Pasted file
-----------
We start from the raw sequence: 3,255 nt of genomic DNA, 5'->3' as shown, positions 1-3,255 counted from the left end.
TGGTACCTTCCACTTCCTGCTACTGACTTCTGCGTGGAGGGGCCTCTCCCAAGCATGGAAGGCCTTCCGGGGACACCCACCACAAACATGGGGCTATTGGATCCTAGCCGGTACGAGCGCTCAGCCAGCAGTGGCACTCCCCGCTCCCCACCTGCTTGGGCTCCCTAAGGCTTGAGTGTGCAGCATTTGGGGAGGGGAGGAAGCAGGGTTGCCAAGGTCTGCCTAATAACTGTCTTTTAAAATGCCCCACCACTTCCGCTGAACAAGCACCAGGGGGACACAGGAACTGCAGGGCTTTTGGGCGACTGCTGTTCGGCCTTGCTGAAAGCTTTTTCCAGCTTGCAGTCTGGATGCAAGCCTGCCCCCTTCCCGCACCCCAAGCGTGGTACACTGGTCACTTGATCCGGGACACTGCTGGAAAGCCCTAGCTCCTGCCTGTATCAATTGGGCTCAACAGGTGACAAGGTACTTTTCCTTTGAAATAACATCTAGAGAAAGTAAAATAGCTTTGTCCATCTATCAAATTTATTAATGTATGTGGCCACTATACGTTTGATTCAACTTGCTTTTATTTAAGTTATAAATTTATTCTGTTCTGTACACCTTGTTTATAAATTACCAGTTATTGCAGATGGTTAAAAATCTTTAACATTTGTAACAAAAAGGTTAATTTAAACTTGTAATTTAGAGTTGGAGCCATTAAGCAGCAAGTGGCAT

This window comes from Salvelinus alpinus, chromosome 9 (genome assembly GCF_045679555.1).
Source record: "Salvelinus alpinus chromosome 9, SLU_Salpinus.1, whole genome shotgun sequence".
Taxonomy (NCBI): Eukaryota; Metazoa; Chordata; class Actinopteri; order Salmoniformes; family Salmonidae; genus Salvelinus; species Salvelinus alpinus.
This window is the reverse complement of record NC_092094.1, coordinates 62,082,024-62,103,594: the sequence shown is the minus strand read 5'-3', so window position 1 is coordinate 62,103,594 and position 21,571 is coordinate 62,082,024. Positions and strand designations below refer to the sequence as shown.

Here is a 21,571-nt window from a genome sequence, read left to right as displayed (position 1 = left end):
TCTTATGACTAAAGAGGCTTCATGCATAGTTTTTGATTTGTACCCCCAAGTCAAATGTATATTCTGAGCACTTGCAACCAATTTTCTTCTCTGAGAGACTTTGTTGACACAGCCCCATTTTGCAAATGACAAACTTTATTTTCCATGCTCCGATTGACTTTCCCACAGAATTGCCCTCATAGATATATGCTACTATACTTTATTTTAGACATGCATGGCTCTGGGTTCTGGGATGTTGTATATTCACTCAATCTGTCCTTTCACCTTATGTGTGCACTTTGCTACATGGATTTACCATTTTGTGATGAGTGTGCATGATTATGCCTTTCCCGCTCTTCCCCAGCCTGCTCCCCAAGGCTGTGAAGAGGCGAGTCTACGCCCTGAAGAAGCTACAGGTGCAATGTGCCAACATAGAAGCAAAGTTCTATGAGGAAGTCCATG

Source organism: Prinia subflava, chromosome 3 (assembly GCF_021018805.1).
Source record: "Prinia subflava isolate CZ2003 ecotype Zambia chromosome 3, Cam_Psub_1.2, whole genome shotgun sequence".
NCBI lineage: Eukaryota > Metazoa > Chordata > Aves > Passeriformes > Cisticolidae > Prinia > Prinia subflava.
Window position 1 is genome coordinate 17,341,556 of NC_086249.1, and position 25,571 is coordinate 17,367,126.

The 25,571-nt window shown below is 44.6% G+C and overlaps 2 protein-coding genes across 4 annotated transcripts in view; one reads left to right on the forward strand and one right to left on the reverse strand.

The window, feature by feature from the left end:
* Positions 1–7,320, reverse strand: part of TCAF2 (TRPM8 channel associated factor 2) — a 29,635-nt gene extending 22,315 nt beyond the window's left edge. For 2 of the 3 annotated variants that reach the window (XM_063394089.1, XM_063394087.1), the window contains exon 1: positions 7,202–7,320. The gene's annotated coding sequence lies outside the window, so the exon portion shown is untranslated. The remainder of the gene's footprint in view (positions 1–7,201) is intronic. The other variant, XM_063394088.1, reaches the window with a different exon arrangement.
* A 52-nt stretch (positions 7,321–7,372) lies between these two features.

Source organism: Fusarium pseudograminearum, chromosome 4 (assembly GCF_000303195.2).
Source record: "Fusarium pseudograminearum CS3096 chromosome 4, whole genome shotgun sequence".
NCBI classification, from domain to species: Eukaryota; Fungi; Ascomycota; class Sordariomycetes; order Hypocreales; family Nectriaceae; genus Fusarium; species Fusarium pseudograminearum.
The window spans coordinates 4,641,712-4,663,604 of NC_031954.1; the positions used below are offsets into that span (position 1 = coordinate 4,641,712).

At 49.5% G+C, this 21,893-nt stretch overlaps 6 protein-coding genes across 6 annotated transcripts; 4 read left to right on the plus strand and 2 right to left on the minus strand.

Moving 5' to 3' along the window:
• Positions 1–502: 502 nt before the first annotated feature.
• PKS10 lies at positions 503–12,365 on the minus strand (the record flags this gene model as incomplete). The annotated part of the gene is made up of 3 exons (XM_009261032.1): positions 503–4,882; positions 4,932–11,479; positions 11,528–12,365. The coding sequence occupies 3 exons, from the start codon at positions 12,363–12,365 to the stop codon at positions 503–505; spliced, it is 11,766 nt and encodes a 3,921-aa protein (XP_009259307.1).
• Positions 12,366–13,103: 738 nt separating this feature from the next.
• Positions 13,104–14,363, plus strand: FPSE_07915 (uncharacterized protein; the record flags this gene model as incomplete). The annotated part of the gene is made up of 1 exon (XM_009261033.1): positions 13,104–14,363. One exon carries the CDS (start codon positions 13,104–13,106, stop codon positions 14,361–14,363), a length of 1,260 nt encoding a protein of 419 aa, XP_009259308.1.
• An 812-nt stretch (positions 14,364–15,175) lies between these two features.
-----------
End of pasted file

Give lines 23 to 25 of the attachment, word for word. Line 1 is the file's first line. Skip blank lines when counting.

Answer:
• Positions 1–502: 502 nt before the first annotated feature.
• PKS10 lies at positions 503–12,365 on the minus strand (the record flags this gene model as incomplete). The annotated part of the gene is made up of 3 exons (XM_009261032.1): positions 503–4,882; positions 4,932–11,479; positions 11,528–12,365. The coding sequence occupies 3 exons, from the start codon at positions 12,363–12,365 to the stop codon at positions 503–505; spliced, it is 11,766 nt and encodes a 3,921-aa protein (XP_009259307.1).
• Positions 12,366–13,103: 738 nt separating this feature from the next.